The Infancy of Art – How to Instruct?

Somehow, after talking about how Art is still in its infancy – I saw this video from the Man himself.

Which led me to think – how does one really teach the idea that art is supposed to be communicative in its meaning rather than stuck to any technique or lame ideology? As in, how do you teach that Art is not just communicating about yourself, but has a general thrust that opens outwards beyond your own message – since the self is tailored by the world.

A term I picked up from Alex Sheremet was the difference between instructive art and great art. Instructive art is helpful because it teaches you due to how accessible it is – while not necessarily being great. On the other hand, not all great works of art are accessible. One example he gives is Heritage by Countee Cullen – because this poem is an extremely lyrical and simplistic sounding poem that is easy to process – but contains a large amount of depth to it. Getting into Countee Cullen places one on the road to perceiving others like Wallace Stevens or John Donne. In Art he calls Francis Bacon a more instructive artist than the complex Picasso.

How does one impart the idea that there are no rules – and that you can use whatever fits the mode of communication? Are there any works that are accessible enough to impart this while still containing something of a thrust that leads to the prospect of other works with great communicative intensity?

Quite frankly, of all the works that my small span of life has come into contact with so far – SCA-Ji Novels have been the most instructive as to the possibilities of the medium. This is because with a writer like SCA-Ji, despite neither being the most precise nor poetic writer, understands that the communicative gestalt rises above anything else – and he always makes sure to spell out his message clearly and unites all the other parts of the work in service of this message. He has grand ideas, and he violates genre all over the place, and he is fun, and he is still instructable because he is good at making large ideas simple. Of course, if I rate him away from my own biases, he is probably too ghetto-tized within the facets of the Otaku subculture, but his works uses the subculture as a foundation to imply an outwards thrust into life itself. In that way, I consider him the best Young Adult writer there ever is (and this is despite SubaHibi containing tons of fucked up NSFW shit) – and this is not a derogatory term (I’m not using it in the sense of how Western publishing industries uses it) – but merely to say that his works encapsulates that first step into the potential of art. It speaks to teen angst, budding sexuality, a love for the apocalyptic grotesque, a love for overwhelming extremes, a love for raw beauty, and a love for youthful vigor – while opening ways out of that mindset. It cherishes youth while providing the turn away. It is aware of its own artifice and celebrates that artifice – and the characters that populates his worlds are all archetypes and figures in a massive Platonic dialogue. And, the whole of Sakura no Uta in general is a refutation of artistic narrowness.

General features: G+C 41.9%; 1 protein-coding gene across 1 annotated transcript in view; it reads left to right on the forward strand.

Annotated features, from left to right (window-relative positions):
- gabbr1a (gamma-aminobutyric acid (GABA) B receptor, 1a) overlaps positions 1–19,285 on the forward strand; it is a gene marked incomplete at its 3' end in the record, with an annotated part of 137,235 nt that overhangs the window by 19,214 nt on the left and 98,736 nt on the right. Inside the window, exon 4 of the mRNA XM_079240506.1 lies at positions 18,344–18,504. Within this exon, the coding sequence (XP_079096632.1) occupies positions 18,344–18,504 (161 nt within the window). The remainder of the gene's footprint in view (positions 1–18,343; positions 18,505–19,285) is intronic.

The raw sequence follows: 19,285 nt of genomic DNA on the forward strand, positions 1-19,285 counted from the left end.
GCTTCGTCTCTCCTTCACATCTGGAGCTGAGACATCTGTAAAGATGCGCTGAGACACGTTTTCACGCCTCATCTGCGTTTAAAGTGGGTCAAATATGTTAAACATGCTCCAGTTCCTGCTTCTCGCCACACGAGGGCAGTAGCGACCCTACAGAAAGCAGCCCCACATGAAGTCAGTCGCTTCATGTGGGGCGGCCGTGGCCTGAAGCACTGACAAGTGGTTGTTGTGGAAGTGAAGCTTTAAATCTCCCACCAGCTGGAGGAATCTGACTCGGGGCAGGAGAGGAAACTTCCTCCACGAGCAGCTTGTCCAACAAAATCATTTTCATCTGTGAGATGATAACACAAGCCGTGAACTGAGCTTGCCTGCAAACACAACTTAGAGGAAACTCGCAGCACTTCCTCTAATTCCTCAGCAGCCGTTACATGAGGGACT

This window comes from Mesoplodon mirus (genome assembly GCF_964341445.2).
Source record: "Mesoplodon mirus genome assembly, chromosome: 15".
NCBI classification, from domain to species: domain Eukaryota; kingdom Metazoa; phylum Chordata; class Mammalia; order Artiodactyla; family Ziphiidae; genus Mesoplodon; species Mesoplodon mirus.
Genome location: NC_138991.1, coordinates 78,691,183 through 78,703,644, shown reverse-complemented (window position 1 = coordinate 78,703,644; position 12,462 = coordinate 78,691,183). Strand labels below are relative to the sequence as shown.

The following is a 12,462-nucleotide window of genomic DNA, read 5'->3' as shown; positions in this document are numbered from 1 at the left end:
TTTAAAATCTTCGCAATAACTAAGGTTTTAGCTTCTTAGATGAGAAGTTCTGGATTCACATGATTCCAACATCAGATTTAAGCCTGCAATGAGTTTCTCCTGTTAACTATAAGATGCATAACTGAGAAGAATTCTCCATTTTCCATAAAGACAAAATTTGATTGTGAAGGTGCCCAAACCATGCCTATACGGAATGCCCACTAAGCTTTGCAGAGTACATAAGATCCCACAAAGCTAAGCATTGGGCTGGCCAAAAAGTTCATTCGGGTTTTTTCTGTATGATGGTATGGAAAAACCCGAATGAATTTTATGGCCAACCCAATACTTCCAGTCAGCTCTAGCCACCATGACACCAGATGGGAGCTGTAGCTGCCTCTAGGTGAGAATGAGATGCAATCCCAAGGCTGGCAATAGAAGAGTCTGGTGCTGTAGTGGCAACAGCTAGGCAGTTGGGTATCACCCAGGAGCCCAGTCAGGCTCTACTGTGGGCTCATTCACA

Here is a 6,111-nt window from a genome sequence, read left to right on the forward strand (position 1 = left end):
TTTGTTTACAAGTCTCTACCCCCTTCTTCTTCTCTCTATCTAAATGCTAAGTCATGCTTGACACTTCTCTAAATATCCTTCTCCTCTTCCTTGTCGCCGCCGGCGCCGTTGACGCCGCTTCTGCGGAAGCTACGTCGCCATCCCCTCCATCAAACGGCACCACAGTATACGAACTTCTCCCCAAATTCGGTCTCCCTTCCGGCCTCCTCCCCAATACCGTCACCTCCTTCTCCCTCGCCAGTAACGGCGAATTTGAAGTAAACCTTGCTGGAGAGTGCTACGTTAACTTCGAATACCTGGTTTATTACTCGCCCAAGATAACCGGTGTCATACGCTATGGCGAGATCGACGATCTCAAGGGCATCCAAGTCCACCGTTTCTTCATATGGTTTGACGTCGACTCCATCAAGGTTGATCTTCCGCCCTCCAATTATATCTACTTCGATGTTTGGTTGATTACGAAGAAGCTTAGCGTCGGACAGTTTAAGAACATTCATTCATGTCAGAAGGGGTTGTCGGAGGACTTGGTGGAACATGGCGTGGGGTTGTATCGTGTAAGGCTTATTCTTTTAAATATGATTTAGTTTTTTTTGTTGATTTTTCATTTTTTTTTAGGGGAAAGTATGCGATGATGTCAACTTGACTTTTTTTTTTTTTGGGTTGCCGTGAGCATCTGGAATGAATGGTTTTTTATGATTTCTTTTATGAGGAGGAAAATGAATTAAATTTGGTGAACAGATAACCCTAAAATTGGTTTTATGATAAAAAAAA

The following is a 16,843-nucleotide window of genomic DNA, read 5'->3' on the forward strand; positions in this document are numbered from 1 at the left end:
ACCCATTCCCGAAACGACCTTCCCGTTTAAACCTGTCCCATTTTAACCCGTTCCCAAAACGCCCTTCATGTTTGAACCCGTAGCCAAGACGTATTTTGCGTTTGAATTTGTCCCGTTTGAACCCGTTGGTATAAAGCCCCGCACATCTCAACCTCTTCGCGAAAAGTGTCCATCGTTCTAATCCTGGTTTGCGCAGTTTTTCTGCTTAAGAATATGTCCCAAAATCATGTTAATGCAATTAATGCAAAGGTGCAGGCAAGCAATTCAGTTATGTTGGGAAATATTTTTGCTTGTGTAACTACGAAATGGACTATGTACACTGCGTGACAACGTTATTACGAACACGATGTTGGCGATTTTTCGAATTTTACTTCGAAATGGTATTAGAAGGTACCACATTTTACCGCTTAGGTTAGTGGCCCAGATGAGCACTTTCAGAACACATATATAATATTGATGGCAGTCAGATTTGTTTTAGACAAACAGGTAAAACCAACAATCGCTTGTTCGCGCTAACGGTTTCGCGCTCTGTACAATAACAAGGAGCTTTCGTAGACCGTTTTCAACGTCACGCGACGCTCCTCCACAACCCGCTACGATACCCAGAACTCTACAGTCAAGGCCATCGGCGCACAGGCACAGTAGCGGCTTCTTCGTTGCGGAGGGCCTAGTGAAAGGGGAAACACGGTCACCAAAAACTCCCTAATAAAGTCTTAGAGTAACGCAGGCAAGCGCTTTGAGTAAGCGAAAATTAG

The trap comes when people take the content of those messages as an end rather than a beginning. For example, take the fact that people are keen to describe Sakura no Uta as a story that depicts/is daily life – when the daily life depicted in SnU is an idealized artificial form that skims the best bits – taken to an extreme through the use of techniques honed in Slice of Life works. This is no knock against Sakura no Uta – because SnU is aware of its own artifice but uses it in service of the communicative intensity. It’s similar to how the ‘daily life’ in a Yasujiro Ozu film might be too slow and sparse, or the ‘daily life’ in a Scorcese/Cassavetes film might be too hyperactive – but it still commentates something on life itself because it condenses rather than misrepresents. Art is communication in how it translates reality to service its message – and Sakura no Uta’s representation of a beautiful daily life is a translation of reality no different from Ozu’s solemn/elegiac daily life.

But it is important not to forget that it is artistry that is behind Sakura no Uta – that is – the bits and pieces of reality (human reality, which includes its ideals, myths, and simulations – and not just material reality) arranged in a specific format to ground the communicative thrust of the work. And SCA-Ji’s work is instructive because it communicates the question while providing several outs for the human mind to cling onto with no definite answer. Yet, beyond the mere message – it imparts this through artistic intuition – the ‘how’ and not the ‘what’ – and this is why the work as a whole is a greater criticism of artistic narrowness than the individual moments where it directly states those messages.

After experiencing Sakura no Uta, there might be those who are wondering what the next step is. Where is that artist that acknowledges that Art is both an intersection of the human and the world – and seeks to communicate both Heaven and Earth? That cherishes daily life while standing firm with an eye to the higher vision? Do I really need to answer that question…?

(Reminds you of a certain type of philosophy doesn’t it?)

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